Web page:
But he doesn't look disabled.

By Margaret, Phelan-McDermid syndrome, Australia, February 13, 2018

Look at those Lashes!

Nicholas was born with Phelan-McDermid Syndrome, but we didn't realise he had that condition until he was diagnosed at 3 years of age. After failing just about every developmental test, and having a preliminary diagnosis of autism, our paediatrican suggested that we get a genetic test done. The result was learning that he had a life-long condition, one that could not be cured by therapy or medicine. The results were de novo, a result of luck (or bad-luck). He didn't inherit the condition, it wasn't as a result of taking medication, it was just de novo - "of new".

When I post pictures of Nicholas online, I am conscious not to post pictures that show him in a negative light. We certainly document "the bad times" so that we can remember what happened and when it happened, but when it comes to posting online I do try and post the most beautiful pictures of Nicholas that I can find.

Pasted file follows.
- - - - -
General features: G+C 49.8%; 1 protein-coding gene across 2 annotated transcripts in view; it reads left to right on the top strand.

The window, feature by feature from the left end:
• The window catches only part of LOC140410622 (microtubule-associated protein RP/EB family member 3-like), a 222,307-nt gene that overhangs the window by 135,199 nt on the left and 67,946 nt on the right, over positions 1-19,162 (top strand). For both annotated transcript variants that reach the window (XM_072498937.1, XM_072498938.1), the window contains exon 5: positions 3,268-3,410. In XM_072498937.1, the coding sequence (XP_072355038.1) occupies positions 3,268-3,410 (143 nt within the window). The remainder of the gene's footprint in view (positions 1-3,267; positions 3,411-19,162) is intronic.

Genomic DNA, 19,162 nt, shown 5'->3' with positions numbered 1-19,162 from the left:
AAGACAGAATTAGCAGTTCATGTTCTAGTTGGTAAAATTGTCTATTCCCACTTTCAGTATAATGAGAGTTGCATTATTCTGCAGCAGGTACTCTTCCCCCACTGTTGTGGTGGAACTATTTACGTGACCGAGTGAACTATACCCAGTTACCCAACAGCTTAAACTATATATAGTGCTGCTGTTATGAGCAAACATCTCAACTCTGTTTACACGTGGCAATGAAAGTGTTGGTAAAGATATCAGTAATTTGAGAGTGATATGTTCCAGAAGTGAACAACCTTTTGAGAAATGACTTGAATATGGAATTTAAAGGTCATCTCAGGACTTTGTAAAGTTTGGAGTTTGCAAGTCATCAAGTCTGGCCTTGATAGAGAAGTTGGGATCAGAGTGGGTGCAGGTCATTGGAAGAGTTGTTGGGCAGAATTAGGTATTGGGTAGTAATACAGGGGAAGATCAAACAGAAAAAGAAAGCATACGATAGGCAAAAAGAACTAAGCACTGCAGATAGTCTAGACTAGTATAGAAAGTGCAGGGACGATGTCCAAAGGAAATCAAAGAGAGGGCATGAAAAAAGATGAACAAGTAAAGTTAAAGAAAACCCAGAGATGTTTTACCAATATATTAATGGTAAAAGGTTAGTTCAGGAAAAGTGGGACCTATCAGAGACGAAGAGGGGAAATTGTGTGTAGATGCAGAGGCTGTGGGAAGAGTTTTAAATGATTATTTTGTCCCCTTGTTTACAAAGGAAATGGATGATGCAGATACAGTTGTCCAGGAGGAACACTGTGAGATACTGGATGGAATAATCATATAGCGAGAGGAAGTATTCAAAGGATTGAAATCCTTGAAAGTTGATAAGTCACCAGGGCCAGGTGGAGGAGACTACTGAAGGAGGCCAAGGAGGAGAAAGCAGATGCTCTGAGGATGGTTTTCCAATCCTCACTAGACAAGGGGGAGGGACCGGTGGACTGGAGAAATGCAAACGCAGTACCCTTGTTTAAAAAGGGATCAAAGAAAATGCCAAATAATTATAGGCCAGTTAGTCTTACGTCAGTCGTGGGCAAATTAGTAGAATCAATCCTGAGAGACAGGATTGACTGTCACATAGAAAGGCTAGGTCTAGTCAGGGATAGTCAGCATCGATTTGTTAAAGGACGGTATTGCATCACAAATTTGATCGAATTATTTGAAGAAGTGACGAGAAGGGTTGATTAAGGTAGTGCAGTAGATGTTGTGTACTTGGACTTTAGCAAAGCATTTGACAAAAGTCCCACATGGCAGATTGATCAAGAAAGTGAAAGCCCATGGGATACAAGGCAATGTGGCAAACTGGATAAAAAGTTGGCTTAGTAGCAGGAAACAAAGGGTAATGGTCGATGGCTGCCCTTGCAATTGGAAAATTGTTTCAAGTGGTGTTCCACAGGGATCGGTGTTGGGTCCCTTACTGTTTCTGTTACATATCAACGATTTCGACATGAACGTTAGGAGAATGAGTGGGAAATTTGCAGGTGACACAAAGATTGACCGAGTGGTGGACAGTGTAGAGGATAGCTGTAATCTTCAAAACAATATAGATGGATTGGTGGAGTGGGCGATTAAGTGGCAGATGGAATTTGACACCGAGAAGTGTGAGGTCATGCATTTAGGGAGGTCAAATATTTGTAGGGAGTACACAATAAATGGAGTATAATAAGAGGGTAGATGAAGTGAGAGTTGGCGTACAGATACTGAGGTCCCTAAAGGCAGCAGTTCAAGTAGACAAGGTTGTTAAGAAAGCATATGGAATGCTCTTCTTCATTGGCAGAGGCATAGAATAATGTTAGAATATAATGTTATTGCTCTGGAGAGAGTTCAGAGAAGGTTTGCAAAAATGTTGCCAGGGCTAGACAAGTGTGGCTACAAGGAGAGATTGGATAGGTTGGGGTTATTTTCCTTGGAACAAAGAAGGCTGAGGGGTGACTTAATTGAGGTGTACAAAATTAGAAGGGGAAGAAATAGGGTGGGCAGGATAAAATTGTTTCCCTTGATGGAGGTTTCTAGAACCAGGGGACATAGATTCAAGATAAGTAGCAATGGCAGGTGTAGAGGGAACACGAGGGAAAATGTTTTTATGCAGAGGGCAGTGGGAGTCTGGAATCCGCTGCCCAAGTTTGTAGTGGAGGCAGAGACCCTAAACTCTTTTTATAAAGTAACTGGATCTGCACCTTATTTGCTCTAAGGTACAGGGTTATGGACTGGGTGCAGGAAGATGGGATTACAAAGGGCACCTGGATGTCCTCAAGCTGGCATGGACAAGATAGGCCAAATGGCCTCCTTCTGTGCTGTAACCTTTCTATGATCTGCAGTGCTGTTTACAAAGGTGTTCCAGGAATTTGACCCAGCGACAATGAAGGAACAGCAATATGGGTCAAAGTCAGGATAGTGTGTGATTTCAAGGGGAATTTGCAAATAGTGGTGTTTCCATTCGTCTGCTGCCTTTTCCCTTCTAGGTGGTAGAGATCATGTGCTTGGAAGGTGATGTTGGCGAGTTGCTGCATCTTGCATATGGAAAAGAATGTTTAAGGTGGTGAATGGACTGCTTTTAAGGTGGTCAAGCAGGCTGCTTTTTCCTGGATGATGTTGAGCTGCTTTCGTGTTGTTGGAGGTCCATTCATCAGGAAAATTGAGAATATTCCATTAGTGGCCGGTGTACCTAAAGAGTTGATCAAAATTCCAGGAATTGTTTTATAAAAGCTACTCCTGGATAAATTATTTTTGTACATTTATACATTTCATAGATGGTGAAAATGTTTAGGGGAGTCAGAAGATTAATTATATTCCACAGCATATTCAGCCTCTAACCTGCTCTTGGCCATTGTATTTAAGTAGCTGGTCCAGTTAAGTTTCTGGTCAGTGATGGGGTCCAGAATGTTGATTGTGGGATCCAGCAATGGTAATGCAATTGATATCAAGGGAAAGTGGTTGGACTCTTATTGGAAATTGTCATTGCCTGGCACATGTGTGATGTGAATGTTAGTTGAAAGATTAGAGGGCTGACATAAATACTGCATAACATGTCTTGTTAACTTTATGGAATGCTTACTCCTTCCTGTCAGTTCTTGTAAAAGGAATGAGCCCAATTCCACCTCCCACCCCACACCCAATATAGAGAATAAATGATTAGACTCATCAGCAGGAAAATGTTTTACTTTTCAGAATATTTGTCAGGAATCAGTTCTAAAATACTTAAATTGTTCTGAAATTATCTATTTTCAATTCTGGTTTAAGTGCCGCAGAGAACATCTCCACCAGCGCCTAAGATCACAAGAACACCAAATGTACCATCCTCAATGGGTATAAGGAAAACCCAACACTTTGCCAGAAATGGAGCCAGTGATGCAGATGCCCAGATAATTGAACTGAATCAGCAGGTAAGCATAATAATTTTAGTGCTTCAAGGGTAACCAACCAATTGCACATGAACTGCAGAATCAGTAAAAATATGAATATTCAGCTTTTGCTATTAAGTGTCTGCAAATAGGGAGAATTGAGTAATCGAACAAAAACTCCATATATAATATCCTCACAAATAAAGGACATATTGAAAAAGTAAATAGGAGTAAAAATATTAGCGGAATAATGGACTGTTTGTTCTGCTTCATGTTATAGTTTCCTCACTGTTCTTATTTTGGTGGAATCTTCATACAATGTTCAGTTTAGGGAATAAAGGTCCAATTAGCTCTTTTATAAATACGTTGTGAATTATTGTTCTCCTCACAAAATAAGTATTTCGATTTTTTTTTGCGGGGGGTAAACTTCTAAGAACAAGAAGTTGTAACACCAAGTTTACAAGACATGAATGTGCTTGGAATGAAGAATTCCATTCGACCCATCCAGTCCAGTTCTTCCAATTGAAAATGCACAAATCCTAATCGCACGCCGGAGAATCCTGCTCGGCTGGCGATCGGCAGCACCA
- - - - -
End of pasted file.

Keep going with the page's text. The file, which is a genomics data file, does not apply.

Pictures that can #sparkjoy in my heart.

I crop the photo's carefully, apply filters and crop them to show him in the best light possible.

 

To me, my son is Nicky. I do not know him in any other sense. So when someone meets him for the first time after talking with us about his diability, they often say "but he doesn't look disabled".

Most of the physical indicators of his syndrome are hidden away.

His hypotonia is hidden by his clothes.
His lack of talking is hidden by his smile.
His lack of eye contact is hidden by his long eyelashes.
His lack of social interaction is hidden by his jittering energy.
His intellectual imparement is hidden by his magnificent head of hair.

Our friends, meaning well, will say "oh but all kids are fussy eaters" or "all kids are mischievous". We have even had people say "boys will be boys" when they saw Nicholas dismantle something in their home.

But for us we know that he will essentially always be a fussy eater, he will always struggle with strength, environment, sound and social interaction. All of these factors will influence his ability to play, learn and make friends.

But he is our Nicholas and I love him to bits, and I can't imagine him in any other way than the way god made him.

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